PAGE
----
It is a curious artifact of American politics that the showcasing of a soldier’s widow (as Trump did during his recent address of a joint session of Congress) has the opposite effect one might imagine. If little Johnny were brought before the class by his teacher to show them how he lost a finger playing with firecrackers, one might expect that frightful outcome would instill in the other children a sense that perhaps holding a lit firecracker in your hand is perhaps not a good idea. We would not expect the children to feel emboldened to engage in the same activity.
I’m certainly no Trump fan, but the level of hypocrisy and cognitive dissonance of the Clinton campaign is breathtaking. So when Bill Clinton came under fire with decades old charges of sexual assault, well that was just part of a vast right wing conspiracy to smear his good name and obviously had no impact on his ability to govern. However, when Donald Trump is the target of similar charges (although Trump barely made it to first base whereas Clinton made several home runs) from years gone by, well that is an obvious reason to disqualify him from the Presidency…So it seems the general rule in politics is this: if my candidate does X that’s no big deal, but if the opposition does X then that instantly disqualifies them from holding office.
“We will never forget.” This sentiment is nearly universally applied in remembrance of the September 11 anniversary. But what does it mean? Since most do not personally know someone who perished, it is doubtful it is intended to memorialize a particular individual. Rather, it is intended as a warning to those that attacked us, “I will never forget how you hurt us; you will pay for what you have done.” It is a passive-aggressive remembrance. But when a bee stings someone perhaps it is more fruitful to try understanding why they got stung than to wage war against the hive. Yes, the bee stung me and that rightfully makes me angry, but, perhaps my buddy should not have thrown that rock at the hive five minutes earlier. Maybe, just maybe, that had something to do with it.
The recent downing of a Russian military jet by Turkey should serve as a reminder of the sage advice of Thomas Jefferson during his inaugural address, “Peace, commerce, and honest friendship with all nations-entangling alliances with none.” It is that last bit – “entangling alliances with none” that is most apropos. Turkey is a member of NATO, as is the US and virtually all other Western European countries. For anyone mindful of the deadly domino effect that plunged Europe into World War I (the assassination of a single man), this recent series of events should be a wake up call to de-escalate this situation as quickly as possible.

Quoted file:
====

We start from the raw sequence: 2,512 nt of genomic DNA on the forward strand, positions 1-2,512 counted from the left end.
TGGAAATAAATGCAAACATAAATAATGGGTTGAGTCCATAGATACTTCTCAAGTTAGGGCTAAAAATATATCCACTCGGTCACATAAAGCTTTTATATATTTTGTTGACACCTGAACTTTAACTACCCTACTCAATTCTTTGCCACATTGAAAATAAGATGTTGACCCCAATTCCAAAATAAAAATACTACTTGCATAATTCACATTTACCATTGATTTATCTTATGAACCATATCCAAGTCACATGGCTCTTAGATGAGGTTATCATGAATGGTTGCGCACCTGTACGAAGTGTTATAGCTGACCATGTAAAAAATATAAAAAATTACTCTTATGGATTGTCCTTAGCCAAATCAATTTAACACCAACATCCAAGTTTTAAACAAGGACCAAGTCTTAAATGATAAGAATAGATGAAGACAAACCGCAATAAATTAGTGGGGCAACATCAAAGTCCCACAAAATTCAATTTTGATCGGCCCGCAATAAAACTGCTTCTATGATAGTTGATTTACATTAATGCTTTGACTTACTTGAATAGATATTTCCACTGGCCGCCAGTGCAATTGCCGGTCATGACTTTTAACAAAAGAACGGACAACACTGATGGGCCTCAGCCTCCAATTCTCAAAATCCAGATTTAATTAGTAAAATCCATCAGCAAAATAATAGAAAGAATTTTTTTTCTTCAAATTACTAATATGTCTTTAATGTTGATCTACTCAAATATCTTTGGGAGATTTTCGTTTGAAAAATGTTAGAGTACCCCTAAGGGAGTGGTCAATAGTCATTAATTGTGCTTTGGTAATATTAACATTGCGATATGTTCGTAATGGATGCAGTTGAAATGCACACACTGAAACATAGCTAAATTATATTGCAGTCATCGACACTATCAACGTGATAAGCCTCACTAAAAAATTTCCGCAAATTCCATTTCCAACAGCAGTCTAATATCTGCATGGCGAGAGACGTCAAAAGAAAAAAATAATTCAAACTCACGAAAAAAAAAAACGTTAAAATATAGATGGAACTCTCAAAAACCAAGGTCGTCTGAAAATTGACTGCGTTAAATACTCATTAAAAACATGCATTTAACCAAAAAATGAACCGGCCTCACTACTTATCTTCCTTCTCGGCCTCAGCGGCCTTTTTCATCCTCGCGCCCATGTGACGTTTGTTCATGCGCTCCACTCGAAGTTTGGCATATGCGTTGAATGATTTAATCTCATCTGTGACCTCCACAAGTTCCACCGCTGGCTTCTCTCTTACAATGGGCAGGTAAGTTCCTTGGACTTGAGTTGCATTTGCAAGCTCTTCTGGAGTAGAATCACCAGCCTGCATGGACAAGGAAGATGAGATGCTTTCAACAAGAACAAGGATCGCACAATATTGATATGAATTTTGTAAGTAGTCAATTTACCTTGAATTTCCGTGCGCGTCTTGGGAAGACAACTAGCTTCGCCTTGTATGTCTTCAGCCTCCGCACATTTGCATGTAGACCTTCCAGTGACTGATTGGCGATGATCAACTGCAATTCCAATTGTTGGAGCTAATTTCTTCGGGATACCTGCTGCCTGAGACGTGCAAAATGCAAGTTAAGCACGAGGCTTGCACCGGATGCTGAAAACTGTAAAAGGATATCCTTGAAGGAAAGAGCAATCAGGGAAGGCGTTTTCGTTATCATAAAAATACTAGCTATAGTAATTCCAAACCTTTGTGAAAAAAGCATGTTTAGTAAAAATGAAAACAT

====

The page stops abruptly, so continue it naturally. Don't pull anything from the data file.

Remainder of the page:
The magnitude of the overreaction by Turkey suggests something more is going on here. As it turns out this trivial border violation was but a pretext for Turkey to do what it has long wanted to do: directly provide military support for the Turkmen rebels in northern Syria who are fighting against Assad. The “airspace” violation merely provided cover to tactically engage with Russia without fully committing itself to an all out war with Russia over Syria. In other words, this was a sucker punch against a stronger opponent. Sometimes that tactic makes your opponent angry, but sometimes it stuns them into retreat. The outcome remains to be seen here.
So the more any country occupies, bombs, and overthrows ruling regimes in Muslim countries the more they play right into the narrative the radicals are selling. This bolsters their authority and makes it that much easier for them to win more recruits and adherents. More bombs feed the flame of radicalism, they do not extinguish it.
If we truly wish to “do something” to prevent future attacks then please channel some of the energy you used in changing your Facebook profile to demonstrate solidarity with France into the more useful endeavor of supporting leaders that promise to withdraw our military and political presence from foreign soils where we have no business. If we withdraw from and ignore those who hate us we defuse the ability of their leaders to demonstrate how “bad” we are to their would be fighters. Few want to fight an enemy that has done nothing to them in ten years. Let’s start that clock now.
This one still gives me chills. It touches on a visceral emotion that all humans share, namely the instinct to defend oneself and ones loved ones from actual (not hypothetical) aggression. We know how we (Americans) would react… why is it so hard to understand that others respond the same way? Ron Paul, March 11, […]
Nobody asks why are trying to prevent Iran from building a nuclear weapon. To answer that we must ask why do we think they would behave any differently than other bomb-holding nations. The simplistic answer is, “they hate us” or “they hate Israel”. But why? People don’t just start hating other people for no reason whatsoever. Some might say it is their religion that drives them to hate us. But if so, then it seems quite odd none of these feeling manifested themselves prior to 1953.
This lie allows the political class to maintain their hold on power by simultaneously convincing the noble to serve and the gullible to vote.